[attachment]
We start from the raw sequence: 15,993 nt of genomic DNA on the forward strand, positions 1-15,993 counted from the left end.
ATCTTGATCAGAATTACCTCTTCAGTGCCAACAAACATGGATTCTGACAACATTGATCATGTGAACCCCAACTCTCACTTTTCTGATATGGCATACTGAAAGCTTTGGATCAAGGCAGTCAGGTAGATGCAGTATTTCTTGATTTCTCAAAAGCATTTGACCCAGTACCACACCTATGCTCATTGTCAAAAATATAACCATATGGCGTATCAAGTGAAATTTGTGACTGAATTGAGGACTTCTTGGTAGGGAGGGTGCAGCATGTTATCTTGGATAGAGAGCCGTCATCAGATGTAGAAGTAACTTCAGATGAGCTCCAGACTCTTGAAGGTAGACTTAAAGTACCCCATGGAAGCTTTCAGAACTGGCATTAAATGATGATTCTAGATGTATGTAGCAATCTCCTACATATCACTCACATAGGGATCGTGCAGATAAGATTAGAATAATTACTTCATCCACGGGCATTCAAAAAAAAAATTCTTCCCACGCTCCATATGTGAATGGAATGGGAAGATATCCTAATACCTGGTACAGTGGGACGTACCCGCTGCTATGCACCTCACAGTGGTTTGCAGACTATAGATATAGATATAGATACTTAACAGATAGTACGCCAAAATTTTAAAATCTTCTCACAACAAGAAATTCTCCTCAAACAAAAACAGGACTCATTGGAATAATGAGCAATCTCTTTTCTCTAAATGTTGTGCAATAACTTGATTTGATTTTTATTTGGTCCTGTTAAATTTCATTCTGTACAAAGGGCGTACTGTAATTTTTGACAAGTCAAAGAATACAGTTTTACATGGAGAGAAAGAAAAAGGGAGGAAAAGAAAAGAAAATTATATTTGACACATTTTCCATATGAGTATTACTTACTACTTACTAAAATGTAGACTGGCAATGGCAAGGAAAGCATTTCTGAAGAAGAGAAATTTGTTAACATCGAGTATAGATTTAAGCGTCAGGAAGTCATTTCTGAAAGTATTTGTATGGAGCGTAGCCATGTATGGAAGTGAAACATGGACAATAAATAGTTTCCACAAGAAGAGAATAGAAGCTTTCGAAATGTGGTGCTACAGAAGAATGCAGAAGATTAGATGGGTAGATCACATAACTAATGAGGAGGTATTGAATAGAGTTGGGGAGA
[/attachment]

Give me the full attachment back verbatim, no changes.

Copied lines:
We start from the raw sequence: 15,993 nt of genomic DNA on the forward strand, positions 1-15,993 counted from the left end.
ATCTTGATCAGAATTACCTCTTCAGTGCCAACAAACATGGATTCTGACAACATTGATCATGTGAACCCCAACTCTCACTTTTCTGATATGGCATACTGAAAGCTTTGGATCAAGGCAGTCAGGTAGATGCAGTATTTCTTGATTTCTCAAAAGCATTTGACCCAGTACCACACCTATGCTCATTGTCAAAAATATAACCATATGGCGTATCAAGTGAAATTTGTGACTGAATTGAGGACTTCTTGGTAGGGAGGGTGCAGCATGTTATCTTGGATAGAGAGCCGTCATCAGATGTAGAAGTAACTTCAGATGAGCTCCAGACTCTTGAAGGTAGACTTAAAGTACCCCATGGAAGCTTTCAGAACTGGCATTAAATGATGATTCTAGATGTATGTAGCAATCTCCTACATATCACTCACATAGGGATCGTGCAGATAAGATTAGAATAATTACTTCATCCACGGGCATTCAAAAAAAAAATTCTTCCCACGCTCCATATGTGAATGGAATGGGAAGATATCCTAATACCTGGTACAGTGGGACGTACCCGCTGCTATGCACCTCACAGTGGTTTGCAGACTATAGATATAGATATAGATACTTAACAGATAGTACGCCAAAATTTTAAAATCTTCTCACAACAAGAAATTCTCCTCAAACAAAAACAGGACTCATTGGAATAATGAGCAATCTCTTTTCTCTAAATGTTGTGCAATAACTTGATTTGATTTTTATTTGGTCCTGTTAAATTTCATTCTGTACAAAGGGCGTACTGTAATTTTTGACAAGTCAAAGAATACAGTTTTACATGGAGAGAAAGAAAAAGGGAGGAAAAGAAAAGAAAATTATATTTGACACATTTTCCATATGAGTATTACTTACTACTTACTAAAATGTAGACTGGCAATGGCAAGGAAAGCATTTCTGAAGAAGAGAAATTTGTTAACATCGAGTATAGATTTAAGCGTCAGGAAGTCATTTCTGAAAGTATTTGTATGGAGCGTAGCCATGTATGGAAGTGAAACATGGACAATAAATAGTTTCCACAAGAAGAGAATAGAAGCTTTCGAAATGTGGTGCTACAGAAGAATGCAGAAGATTAGATGGGTAGATCACATAACTAATGAGGAGGTATTGAATAGAGTTGGGGAGA